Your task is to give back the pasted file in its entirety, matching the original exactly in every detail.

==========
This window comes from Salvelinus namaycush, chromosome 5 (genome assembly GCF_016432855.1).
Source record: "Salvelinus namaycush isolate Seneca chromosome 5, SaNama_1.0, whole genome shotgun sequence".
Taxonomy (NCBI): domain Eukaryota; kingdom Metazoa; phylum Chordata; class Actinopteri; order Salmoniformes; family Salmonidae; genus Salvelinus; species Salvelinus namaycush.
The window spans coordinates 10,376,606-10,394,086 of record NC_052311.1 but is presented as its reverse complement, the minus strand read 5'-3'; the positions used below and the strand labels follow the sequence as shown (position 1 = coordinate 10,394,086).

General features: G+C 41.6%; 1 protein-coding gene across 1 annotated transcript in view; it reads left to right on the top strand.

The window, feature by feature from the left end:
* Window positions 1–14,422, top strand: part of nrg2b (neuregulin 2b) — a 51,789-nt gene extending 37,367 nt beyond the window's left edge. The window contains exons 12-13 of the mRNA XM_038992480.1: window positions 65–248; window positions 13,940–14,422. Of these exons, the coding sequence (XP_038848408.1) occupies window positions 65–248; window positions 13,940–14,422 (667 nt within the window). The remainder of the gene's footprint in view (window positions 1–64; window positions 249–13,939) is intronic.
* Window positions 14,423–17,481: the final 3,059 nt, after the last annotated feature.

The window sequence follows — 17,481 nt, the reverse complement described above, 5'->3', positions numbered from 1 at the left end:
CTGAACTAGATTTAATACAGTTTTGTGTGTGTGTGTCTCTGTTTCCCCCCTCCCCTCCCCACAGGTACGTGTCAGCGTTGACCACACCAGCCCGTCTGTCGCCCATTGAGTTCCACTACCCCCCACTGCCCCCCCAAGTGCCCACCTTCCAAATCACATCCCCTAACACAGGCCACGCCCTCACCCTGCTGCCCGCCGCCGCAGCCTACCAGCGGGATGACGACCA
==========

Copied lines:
This window comes from Salvelinus namaycush, chromosome 5 (genome assembly GCF_016432855.1).
Source record: "Salvelinus namaycush isolate Seneca chromosome 5, SaNama_1.0, whole genome shotgun sequence".
Taxonomy (NCBI): domain Eukaryota; kingdom Metazoa; phylum Chordata; class Actinopteri; order Salmoniformes; family Salmonidae; genus Salvelinus; species Salvelinus namaycush.
The window spans coordinates 10,376,606-10,394,086 of record NC_052311.1 but is presented as its reverse complement, the minus strand read 5'-3'; the positions used below and the strand labels follow the sequence as shown (position 1 = coordinate 10,394,086).

General features: G+C 41.6%; 1 protein-coding gene across 1 annotated transcript in view; it reads left to right on the top strand.

The window, feature by feature from the left end:
* Window positions 1–14,422, top strand: part of nrg2b (neuregulin 2b) — a 51,789-nt gene extending 37,367 nt beyond the window's left edge. The window contains exons 12-13 of the mRNA XM_038992480.1: window positions 65–248; window positions 13,940–14,422. Of these exons, the coding sequence (XP_038848408.1) occupies window positions 65–248; window positions 13,940–14,422 (667 nt within the window). The remainder of the gene's footprint in view (window positions 1–64; window positions 249–13,939) is intronic.
* Window positions 14,423–17,481: the final 3,059 nt, after the last annotated feature.

The window sequence follows — 17,481 nt, the reverse complement described above, 5'->3', positions numbered from 1 at the left end:
CTGAACTAGATTTAATACAGTTTTGTGTGTGTGTGTCTCTGTTTCCCCCCTCCCCTCCCCACAGGTACGTGTCAGCGTTGACCACACCAGCCCGTCTGTCGCCCATTGAGTTCCACTACCCCCCACTGCCCCCCCAAGTGCCCACCTTCCAAATCACATCCCCTAACACAGGCCACGCCCTCACCCTGCTGCCCGCCGCCGCAGCCTACCAGCGGGATGACGACCA